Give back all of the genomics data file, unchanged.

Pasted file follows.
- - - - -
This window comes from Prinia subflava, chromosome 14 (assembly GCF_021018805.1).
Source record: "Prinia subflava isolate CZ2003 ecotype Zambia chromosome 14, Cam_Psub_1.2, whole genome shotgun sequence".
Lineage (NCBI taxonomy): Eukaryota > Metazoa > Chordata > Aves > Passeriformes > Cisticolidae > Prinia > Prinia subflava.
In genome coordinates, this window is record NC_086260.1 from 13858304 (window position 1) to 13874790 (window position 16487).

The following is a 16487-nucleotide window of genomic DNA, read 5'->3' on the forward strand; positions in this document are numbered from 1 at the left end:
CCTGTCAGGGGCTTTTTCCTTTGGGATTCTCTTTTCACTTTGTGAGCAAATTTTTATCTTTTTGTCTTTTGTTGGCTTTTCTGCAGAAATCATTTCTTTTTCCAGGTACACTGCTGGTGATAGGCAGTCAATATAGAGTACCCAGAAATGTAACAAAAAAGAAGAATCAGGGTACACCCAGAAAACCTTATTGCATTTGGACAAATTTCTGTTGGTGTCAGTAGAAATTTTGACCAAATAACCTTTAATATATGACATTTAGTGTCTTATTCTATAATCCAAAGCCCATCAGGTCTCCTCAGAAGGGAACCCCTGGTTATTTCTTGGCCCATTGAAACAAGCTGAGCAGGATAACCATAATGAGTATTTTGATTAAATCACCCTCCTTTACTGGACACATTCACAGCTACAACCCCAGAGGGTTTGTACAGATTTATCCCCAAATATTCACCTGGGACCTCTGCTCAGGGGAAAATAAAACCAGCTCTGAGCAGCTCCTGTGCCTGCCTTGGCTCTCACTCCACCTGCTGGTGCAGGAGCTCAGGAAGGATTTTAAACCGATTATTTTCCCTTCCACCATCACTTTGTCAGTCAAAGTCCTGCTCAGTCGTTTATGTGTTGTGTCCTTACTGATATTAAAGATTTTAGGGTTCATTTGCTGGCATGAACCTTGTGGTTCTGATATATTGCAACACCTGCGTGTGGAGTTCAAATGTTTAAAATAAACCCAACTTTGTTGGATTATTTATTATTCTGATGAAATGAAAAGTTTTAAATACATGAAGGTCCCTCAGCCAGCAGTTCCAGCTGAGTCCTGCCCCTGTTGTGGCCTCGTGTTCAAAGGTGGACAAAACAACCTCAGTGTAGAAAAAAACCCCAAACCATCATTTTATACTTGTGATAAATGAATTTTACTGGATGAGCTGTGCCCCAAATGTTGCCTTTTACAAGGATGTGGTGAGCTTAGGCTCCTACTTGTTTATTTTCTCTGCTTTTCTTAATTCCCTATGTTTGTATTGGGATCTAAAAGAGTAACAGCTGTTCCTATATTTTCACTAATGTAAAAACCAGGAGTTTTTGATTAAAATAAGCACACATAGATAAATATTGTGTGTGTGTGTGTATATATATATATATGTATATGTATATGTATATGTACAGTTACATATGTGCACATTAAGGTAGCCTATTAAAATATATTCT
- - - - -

This window comes from Prinia subflava, chromosome 14 (assembly GCF_021018805.1).
Source record: "Prinia subflava isolate CZ2003 ecotype Zambia chromosome 14, Cam_Psub_1.2, whole genome shotgun sequence".
Lineage (NCBI taxonomy): Eukaryota > Metazoa > Chordata > Aves > Passeriformes > Cisticolidae > Prinia > Prinia subflava.
In genome coordinates, this window is record NC_086260.1 from 13858304 (window position 1) to 13874790 (window position 16487).

The following is a 16487-nucleotide window of genomic DNA, read 5'->3' on the forward strand; positions in this document are numbered from 1 at the left end:
CCTGTCAGGGGCTTTTTCCTTTGGGATTCTCTTTTCACTTTGTGAGCAAATTTTTATCTTTTTGTCTTTTGTTGGCTTTTCTGCAGAAATCATTTCTTTTTCCAGGTACACTGCTGGTGATAGGCAGTCAATATAGAGTACCCAGAAATGTAACAAAAAAGAAGAATCAGGGTACACCCAGAAAACCTTATTGCATTTGGACAAATTTCTGTTGGTGTCAGTAGAAATTTTGACCAAATAACCTTTAATATATGACATTTAGTGTCTTATTCTATAATCCAAAGCCCATCAGGTCTCCTCAGAAGGGAACCCCTGGTTATTTCTTGGCCCATTGAAACAAGCTGAGCAGGATAACCATAATGAGTATTTTGATTAAATCACCCTCCTTTACTGGACACATTCACAGCTACAACCCCAGAGGGTTTGTACAGATTTATCCCCAAATATTCACCTGGGACCTCTGCTCAGGGGAAAATAAAACCAGCTCTGAGCAGCTCCTGTGCCTGCCTTGGCTCTCACTCCACCTGCTGGTGCAGGAGCTCAGGAAGGATTTTAAACCGATTATTTTCCCTTCCACCATCACTTTGTCAGTCAAAGTCCTGCTCAGTCGTTTATGTGTTGTGTCCTTACTGATATTAAAGATTTTAGGGTTCATTTGCTGGCATGAACCTTGTGGTTCTGATATATTGCAACACCTGCGTGTGGAGTTCAAATGTTTAAAATAAACCCAACTTTGTTGGATTATTTATTATTCTGATGAAATGAAAAGTTTTAAATACATGAAGGTCCCTCAGCCAGCAGTTCCAGCTGAGTCCTGCCCCTGTTGTGGCCTCGTGTTCAAAGGTGGACAAAACAACCTCAGTGTAGAAAAAAACCCCAAACCATCATTTTATACTTGTGATAAATGAATTTTACTGGATGAGCTGTGCCCCAAATGTTGCCTTTTACAAGGATGTGGTGAGCTTAGGCTCCTACTTGTTTATTTTCTCTGCTTTTCTTAATTCCCTATGTTTGTATTGGGATCTAAAAGAGTAACAGCTGTTCCTATATTTTCACTAATGTAAAAACCAGGAGTTTTTGATTAAAATAAGCACACATAGATAAATATTGTGTGTGTGTGTGTATATATATATATATGTATATGTATATGTATATGTACAGTTACATATGTGCACATTAAGGTAGCCTATTAAAATATATTCT